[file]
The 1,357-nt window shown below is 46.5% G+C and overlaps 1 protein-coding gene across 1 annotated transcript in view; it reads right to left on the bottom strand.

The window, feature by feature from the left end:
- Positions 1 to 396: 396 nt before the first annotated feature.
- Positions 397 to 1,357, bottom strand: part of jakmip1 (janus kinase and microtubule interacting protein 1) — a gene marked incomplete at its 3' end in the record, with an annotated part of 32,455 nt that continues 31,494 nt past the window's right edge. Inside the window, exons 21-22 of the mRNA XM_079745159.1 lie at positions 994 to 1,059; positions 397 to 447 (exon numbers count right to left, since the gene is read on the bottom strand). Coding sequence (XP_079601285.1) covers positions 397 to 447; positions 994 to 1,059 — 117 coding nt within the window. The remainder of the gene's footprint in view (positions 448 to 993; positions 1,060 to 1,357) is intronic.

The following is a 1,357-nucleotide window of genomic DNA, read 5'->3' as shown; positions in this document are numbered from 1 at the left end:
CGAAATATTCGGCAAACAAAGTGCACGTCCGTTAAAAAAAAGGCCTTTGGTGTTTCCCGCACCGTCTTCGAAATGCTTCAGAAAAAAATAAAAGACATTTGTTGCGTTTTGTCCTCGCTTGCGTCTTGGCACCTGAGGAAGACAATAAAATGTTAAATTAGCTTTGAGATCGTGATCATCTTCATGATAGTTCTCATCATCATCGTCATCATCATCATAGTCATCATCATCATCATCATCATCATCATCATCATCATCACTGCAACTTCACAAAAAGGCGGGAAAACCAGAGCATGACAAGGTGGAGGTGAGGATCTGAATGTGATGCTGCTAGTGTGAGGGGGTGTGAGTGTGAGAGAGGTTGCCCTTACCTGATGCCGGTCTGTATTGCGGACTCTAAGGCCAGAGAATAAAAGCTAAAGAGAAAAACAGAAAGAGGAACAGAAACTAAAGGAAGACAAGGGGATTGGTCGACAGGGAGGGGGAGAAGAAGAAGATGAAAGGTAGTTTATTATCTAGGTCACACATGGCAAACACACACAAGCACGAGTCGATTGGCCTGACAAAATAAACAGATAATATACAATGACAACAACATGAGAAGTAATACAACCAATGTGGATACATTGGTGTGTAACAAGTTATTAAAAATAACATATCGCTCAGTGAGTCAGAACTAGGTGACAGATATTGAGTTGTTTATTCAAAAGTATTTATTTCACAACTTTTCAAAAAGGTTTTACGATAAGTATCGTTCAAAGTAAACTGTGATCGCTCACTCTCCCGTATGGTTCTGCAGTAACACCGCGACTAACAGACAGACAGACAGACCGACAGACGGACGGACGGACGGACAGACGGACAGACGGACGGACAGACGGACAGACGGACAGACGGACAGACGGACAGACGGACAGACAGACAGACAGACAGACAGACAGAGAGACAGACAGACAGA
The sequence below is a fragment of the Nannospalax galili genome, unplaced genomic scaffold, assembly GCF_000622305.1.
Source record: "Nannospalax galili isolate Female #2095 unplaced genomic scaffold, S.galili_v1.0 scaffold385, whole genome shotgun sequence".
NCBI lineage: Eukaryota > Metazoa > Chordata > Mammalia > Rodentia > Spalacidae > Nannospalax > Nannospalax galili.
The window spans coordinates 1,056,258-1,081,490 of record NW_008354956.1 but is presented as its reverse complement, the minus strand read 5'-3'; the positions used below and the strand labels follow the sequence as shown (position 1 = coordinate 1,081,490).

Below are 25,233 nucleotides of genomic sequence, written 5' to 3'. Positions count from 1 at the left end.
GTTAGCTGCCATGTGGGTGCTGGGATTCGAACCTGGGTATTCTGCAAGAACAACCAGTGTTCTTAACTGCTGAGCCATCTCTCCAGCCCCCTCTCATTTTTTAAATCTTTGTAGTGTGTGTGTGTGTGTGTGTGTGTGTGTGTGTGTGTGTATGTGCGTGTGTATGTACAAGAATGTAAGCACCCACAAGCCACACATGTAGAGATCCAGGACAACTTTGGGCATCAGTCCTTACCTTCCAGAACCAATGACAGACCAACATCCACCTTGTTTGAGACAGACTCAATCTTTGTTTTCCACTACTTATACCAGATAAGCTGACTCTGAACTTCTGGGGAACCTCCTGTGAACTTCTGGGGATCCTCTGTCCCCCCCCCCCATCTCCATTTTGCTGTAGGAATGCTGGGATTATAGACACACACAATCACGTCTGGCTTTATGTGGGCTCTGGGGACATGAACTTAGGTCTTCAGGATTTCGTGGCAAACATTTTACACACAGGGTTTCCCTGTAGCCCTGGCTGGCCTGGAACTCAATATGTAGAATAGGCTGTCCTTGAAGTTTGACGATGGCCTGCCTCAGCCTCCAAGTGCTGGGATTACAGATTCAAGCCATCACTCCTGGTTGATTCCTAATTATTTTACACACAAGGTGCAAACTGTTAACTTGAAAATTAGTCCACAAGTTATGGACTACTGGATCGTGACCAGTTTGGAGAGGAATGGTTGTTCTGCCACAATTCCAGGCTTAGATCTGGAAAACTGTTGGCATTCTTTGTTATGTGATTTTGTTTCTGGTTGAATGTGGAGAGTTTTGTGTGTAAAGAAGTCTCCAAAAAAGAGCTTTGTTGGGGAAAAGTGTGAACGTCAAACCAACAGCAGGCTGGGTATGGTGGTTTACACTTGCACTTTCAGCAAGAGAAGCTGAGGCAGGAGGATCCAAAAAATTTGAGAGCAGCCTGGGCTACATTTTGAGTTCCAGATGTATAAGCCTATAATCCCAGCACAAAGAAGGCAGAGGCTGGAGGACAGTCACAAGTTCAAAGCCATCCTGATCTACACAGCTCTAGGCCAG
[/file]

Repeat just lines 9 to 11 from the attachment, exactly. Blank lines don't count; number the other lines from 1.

NCBI lineage: Eukaryota > Metazoa > Chordata > Mammalia > Rodentia > Spalacidae > Nannospalax > Nannospalax galili.
The window spans coordinates 1,056,258-1,081,490 of record NW_008354956.1 but is presented as its reverse complement, the minus strand read 5'-3'; the positions used below and the strand labels follow the sequence as shown (position 1 = coordinate 1,081,490).

Below are 25,233 nucleotides of genomic sequence, written 5' to 3'. Positions count from 1 at the left end.